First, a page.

Madeleine (1950) Directed by David Lean. Ann Todd, Norman Wooland, Ivan Desny, Leslie Banks (114 min).
Madeleine appears to be the dutiful daughter of a stern Victorian patriarch. In fact, she’s carrying on a clandestine affair with a caddish Frenchman. When he pressures her to reveal their relationship publicly, she retaliates, with unexpected consequences. “Madeleine is a significant film that deserves wider viewing” (Structures of Desire: British Cinema 1939-1955 Tony Williams 180).
Nice girls didn’t used to have sex outside of marriage. The birth control pill changed that in the 1960s, but before that there had been another great societal upheaval, WW II. Many Englishwomen who wouldn’t have dreamed of such an intimacy threw caution to the winds when so many young men were leaving for the battle front, some never to return. David Lean’s film speaks directly to those women who had experienced some unaccustomed freedom from policing of their private lives during the war, and for whom a return to peacetime meant a reluctant sacrifice of that independence.
The film was based on a real-life murder case from 19th century Glasgow, Scotland, which was billed “the trial of the century” in the contemporary press. Madeleine Smith was one of five children of a prominent Scottish architect. In 1855, the family moved to 7, Blythwood Square into the lower levels of a house shared with her uncle, who lived upstairs. Madeleine slept in a basement bedroom, with a private entrance for the servants, which enabled her clandestine meetings with Pierre Emile L’Angelier, who worked as a clerk in a nearby warehouse. Her parents, oblivious to their daughter’s secret life, arranged a match with a suitable gentleman at a time when Madeleine’s love affair was beginning to erode. L’Angelier died of arsenic poisoning, and after her amorous letters were found at his lodgings, she was accused of his murder.
What does Madeleine need with that Prussic acid?
Her story has inspired fiction and non-fiction books, including Wilkie Collins’ The Law and the Lady, films, radio plays and television shows, essays and memoirs. Joan Crawford’s long sought-after Letty Lynton, famous for a style-setting Adrian dress, but embargoed by a frustrating copyright conflict, was supposedly an earlier film adaptation. Lean uncovered a 1928 Broadway play based on the case, called Dishonored Lady, which had starred Katharine Cornell, filmed in 1947 starring Hedy Lamarr. I can state unequivocally that, except that the leading lady is named Madeleine, and that there is a trial, there are absolutely no plot points similar to the historical case of Madeleine Smith. Perhaps, with the exception of one man after another telling her who she is, how she should feel, and what she should do. Which, of course, would be similar to many of the films made in classic Hollywood. Dishonored Lady is much closer in plot details to Lady in the Dark, up to and including the fashion magazine milieu, the bossy shrink and annoying suitor. The real-life Madeleine Smith lived to be quite old, and in her 90s in 1926, a Hollywood film company asked her to appear in a film about her own murder case!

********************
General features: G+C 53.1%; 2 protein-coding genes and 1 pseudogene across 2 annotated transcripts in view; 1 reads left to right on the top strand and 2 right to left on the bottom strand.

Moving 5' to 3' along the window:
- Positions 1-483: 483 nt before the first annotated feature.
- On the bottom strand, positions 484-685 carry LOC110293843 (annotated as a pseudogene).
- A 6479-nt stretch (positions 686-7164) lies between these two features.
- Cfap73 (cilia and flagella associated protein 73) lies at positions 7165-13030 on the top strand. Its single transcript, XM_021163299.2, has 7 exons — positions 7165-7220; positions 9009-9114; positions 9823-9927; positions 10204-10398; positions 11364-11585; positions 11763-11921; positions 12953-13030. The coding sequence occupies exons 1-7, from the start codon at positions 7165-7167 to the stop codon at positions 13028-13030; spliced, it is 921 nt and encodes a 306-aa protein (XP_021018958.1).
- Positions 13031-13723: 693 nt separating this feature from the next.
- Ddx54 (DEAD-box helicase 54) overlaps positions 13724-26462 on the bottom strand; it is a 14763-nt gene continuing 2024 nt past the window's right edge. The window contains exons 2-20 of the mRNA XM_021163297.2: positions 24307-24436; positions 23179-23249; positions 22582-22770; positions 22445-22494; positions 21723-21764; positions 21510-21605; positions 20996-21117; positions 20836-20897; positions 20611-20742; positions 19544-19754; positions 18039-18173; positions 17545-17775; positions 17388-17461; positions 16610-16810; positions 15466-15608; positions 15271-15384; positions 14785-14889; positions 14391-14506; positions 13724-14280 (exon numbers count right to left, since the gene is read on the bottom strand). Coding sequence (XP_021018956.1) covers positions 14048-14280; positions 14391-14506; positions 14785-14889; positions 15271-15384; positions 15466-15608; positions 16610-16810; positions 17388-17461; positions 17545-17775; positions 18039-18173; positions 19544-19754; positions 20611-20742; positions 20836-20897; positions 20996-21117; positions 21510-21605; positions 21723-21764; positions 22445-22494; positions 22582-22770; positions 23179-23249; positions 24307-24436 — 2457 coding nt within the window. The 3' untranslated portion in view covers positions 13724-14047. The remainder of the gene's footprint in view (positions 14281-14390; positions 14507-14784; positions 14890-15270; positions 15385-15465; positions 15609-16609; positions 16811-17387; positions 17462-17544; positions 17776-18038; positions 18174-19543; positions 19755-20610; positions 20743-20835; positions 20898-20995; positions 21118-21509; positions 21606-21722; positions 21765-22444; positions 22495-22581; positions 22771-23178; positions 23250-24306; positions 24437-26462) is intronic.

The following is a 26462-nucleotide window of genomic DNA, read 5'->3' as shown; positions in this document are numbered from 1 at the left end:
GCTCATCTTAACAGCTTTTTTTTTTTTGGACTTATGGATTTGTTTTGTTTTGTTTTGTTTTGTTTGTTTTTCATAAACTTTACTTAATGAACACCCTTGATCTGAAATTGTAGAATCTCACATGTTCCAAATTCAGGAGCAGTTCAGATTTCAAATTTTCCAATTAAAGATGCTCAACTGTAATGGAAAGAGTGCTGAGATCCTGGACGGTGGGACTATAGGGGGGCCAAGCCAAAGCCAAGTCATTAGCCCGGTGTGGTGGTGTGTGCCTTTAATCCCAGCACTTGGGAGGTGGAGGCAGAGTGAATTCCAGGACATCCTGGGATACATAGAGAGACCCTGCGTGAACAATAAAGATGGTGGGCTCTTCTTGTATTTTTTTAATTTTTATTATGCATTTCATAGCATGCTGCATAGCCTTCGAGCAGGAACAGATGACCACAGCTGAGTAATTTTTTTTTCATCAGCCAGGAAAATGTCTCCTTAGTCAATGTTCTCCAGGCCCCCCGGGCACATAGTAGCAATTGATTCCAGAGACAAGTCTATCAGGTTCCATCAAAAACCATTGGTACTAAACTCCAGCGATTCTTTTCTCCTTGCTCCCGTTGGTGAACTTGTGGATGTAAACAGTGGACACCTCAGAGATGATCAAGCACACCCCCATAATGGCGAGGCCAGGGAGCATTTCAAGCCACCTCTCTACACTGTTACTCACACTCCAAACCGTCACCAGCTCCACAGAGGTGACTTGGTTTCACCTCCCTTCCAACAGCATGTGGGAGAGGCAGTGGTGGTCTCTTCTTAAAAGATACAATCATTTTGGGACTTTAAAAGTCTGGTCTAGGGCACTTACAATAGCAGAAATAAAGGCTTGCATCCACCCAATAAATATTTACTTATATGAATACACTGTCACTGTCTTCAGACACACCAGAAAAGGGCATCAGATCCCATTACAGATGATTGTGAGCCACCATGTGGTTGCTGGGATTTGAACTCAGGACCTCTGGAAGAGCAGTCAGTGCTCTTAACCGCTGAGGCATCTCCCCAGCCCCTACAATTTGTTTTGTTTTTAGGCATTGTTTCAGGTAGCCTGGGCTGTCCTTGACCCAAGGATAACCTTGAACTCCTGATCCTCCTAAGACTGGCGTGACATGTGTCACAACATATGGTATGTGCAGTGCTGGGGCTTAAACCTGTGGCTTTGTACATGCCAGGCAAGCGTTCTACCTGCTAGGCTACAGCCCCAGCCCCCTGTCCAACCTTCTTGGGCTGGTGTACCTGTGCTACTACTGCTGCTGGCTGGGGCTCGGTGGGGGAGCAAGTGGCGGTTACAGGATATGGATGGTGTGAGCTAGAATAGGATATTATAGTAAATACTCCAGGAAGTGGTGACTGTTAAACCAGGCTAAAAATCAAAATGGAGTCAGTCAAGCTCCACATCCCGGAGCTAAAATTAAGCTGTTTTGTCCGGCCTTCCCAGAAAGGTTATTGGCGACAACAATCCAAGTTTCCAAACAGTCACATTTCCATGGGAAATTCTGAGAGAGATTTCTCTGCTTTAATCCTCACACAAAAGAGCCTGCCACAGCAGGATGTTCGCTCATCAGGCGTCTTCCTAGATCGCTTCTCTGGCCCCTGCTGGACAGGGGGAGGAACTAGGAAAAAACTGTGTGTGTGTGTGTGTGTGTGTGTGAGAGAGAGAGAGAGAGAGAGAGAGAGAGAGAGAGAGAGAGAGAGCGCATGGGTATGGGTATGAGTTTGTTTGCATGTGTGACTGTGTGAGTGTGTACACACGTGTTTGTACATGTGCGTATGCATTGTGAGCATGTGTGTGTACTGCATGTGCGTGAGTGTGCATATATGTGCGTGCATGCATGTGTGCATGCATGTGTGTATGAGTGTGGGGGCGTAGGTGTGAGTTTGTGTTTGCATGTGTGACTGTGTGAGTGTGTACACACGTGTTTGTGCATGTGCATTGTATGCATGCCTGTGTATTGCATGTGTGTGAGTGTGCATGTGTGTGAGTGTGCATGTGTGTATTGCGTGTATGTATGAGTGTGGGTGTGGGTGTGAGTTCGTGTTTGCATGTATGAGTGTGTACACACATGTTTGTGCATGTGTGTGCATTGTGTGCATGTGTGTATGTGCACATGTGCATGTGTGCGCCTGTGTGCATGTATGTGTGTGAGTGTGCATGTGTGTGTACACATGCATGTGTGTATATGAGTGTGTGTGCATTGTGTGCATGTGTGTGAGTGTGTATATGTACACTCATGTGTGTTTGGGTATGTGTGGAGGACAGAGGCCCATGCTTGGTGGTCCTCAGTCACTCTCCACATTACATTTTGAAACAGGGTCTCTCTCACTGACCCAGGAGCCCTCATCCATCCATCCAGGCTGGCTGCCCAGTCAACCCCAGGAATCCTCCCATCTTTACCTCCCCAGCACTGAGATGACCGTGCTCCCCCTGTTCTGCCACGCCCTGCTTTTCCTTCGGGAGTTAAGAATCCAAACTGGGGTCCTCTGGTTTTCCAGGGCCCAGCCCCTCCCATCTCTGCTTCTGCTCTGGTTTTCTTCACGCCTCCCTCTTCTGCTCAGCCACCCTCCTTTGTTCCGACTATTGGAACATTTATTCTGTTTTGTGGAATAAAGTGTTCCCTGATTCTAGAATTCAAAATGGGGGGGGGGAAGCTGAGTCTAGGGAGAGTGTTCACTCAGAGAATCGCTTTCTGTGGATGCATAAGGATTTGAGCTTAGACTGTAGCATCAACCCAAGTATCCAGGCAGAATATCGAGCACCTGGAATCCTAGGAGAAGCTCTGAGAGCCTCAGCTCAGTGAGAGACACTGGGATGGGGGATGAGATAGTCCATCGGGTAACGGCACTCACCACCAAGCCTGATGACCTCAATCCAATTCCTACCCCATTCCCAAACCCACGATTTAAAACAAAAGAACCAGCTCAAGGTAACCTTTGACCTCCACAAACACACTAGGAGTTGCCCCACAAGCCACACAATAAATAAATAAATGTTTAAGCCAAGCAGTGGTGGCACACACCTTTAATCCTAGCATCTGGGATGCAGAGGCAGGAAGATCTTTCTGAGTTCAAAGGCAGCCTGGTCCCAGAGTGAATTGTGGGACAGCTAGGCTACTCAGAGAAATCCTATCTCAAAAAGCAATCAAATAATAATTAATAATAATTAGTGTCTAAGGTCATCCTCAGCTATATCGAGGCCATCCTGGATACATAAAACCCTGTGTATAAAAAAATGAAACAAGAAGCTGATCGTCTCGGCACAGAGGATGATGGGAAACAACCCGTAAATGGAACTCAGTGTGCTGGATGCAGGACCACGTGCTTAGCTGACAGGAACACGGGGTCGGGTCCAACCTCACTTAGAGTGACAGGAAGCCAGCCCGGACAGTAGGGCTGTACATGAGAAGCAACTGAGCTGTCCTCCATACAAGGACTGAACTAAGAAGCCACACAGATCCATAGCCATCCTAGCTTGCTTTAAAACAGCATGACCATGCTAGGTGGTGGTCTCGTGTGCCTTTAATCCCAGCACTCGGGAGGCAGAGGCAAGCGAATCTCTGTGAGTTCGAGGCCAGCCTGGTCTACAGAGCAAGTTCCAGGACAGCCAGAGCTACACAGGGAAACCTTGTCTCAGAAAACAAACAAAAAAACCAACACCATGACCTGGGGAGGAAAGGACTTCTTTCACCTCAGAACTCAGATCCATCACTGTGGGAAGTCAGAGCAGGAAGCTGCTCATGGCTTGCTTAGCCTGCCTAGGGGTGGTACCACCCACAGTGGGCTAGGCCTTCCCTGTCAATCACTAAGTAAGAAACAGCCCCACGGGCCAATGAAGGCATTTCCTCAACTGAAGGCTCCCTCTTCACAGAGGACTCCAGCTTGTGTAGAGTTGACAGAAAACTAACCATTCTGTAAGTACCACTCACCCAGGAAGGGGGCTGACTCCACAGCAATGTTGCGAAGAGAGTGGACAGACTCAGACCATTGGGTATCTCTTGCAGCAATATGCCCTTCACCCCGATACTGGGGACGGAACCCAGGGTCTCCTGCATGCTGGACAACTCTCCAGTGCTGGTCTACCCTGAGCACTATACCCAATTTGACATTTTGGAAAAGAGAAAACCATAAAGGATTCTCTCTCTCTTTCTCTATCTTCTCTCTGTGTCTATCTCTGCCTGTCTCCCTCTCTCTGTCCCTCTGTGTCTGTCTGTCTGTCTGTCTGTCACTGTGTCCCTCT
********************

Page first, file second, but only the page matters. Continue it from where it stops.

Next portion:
In Lean’s film, Madeleine is symbolically caged, caged by the bars of her basement bedroom, and caged by the power of the men in her life, her dictatorial father, her untrustworthy lover (we suspect him right away because his carefully tied cravat is just a little too large to be properly tasteful) and caged by her sanctioned suitor, who promises her another generation of stifling respectability. She’s caged as well by her enormous crinoline petticoats. The structured framework is actually called a cage crinoline, probably for its resemblance to a birdcage. One critic wrote that “Madeleine’s immediate fascination with the dark isolated basement symbolically expresses the subterranean emotions of this apparently well-bred Scottish young woman” (Phillips 163). By subterranean, they imply wicked. But, there are many reasons to hide. She shares a basement bed and bedroom, not with her lower-class lover (Phillips uses the phrase “sinning beneath her station”), but with her innocent little sister, mysteriously oblivious to her older sibling’s comings and goings.